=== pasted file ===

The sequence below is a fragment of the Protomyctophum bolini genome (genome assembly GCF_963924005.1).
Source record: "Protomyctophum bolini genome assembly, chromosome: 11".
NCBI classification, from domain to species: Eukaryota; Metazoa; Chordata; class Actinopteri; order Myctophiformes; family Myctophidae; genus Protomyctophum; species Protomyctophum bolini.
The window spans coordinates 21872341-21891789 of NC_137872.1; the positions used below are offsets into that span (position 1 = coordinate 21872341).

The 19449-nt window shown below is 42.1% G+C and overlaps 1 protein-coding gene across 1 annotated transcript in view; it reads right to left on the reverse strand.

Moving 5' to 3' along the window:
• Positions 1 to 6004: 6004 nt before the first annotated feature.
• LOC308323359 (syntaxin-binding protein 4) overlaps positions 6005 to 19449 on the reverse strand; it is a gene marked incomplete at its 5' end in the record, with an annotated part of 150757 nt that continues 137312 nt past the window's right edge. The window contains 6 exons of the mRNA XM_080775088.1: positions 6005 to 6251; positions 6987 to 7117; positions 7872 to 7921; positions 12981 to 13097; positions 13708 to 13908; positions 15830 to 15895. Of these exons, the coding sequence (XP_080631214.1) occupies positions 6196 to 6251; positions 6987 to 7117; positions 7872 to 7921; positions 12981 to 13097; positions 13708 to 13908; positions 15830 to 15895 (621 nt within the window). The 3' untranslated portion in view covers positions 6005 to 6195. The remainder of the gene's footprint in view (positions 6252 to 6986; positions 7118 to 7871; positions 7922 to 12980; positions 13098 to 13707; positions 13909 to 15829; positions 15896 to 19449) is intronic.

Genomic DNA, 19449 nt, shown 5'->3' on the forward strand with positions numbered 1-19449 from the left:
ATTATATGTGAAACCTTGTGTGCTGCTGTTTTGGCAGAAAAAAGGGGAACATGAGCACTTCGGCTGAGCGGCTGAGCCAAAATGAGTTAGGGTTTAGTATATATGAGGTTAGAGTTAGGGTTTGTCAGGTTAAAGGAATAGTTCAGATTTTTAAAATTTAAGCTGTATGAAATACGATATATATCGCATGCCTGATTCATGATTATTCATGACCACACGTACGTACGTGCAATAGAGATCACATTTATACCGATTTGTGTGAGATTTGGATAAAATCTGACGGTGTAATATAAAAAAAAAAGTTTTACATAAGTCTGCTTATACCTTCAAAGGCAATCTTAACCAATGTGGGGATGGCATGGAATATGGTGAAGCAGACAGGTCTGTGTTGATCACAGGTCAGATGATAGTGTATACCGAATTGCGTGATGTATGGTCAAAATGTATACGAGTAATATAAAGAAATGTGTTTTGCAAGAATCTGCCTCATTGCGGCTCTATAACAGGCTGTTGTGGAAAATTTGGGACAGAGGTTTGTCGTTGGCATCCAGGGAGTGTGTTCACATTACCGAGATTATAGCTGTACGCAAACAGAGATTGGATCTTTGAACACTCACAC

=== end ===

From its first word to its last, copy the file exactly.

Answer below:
The sequence below is a fragment of the Protomyctophum bolini genome (genome assembly GCF_963924005.1).
Source record: "Protomyctophum bolini genome assembly, chromosome: 11".
NCBI classification, from domain to species: Eukaryota; Metazoa; Chordata; class Actinopteri; order Myctophiformes; family Myctophidae; genus Protomyctophum; species Protomyctophum bolini.
The window spans coordinates 21872341-21891789 of NC_137872.1; the positions used below are offsets into that span (position 1 = coordinate 21872341).

The 19449-nt window shown below is 42.1% G+C and overlaps 1 protein-coding gene across 1 annotated transcript in view; it reads right to left on the reverse strand.

Moving 5' to 3' along the window:
• Positions 1 to 6004: 6004 nt before the first annotated feature.
• LOC308323359 (syntaxin-binding protein 4) overlaps positions 6005 to 19449 on the reverse strand; it is a gene marked incomplete at its 5' end in the record, with an annotated part of 150757 nt that continues 137312 nt past the window's right edge. The window contains 6 exons of the mRNA XM_080775088.1: positions 6005 to 6251; positions 6987 to 7117; positions 7872 to 7921; positions 12981 to 13097; positions 13708 to 13908; positions 15830 to 15895. Of these exons, the coding sequence (XP_080631214.1) occupies positions 6196 to 6251; positions 6987 to 7117; positions 7872 to 7921; positions 12981 to 13097; positions 13708 to 13908; positions 15830 to 15895 (621 nt within the window). The 3' untranslated portion in view covers positions 6005 to 6195. The remainder of the gene's footprint in view (positions 6252 to 6986; positions 7118 to 7871; positions 7922 to 12980; positions 13098 to 13707; positions 13909 to 15829; positions 15896 to 19449) is intronic.

Genomic DNA, 19449 nt, shown 5'->3' on the forward strand with positions numbered 1-19449 from the left:
ATTATATGTGAAACCTTGTGTGCTGCTGTTTTGGCAGAAAAAAGGGGAACATGAGCACTTCGGCTGAGCGGCTGAGCCAAAATGAGTTAGGGTTTAGTATATATGAGGTTAGAGTTAGGGTTTGTCAGGTTAAAGGAATAGTTCAGATTTTTAAAATTTAAGCTGTATGAAATACGATATATATCGCATGCCTGATTCATGATTATTCATGACCACACGTACGTACGTGCAATAGAGATCACATTTATACCGATTTGTGTGAGATTTGGATAAAATCTGACGGTGTAATATAAAAAAAAAAGTTTTACATAAGTCTGCTTATACCTTCAAAGGCAATCTTAACCAATGTGGGGATGGCATGGAATATGGTGAAGCAGACAGGTCTGTGTTGATCACAGGTCAGATGATAGTGTATACCGAATTGCGTGATGTATGGTCAAAATGTATACGAGTAATATAAAGAAATGTGTTTTGCAAGAATCTGCCTCATTGCGGCTCTATAACAGGCTGTTGTGGAAAATTTGGGACAGAGGTTTGTCGTTGGCATCCAGGGAGTGTGTTCACATTACCGAGATTATAGCTGTACGCAAACAGAGATTGGATCTTTGAACACTCACAC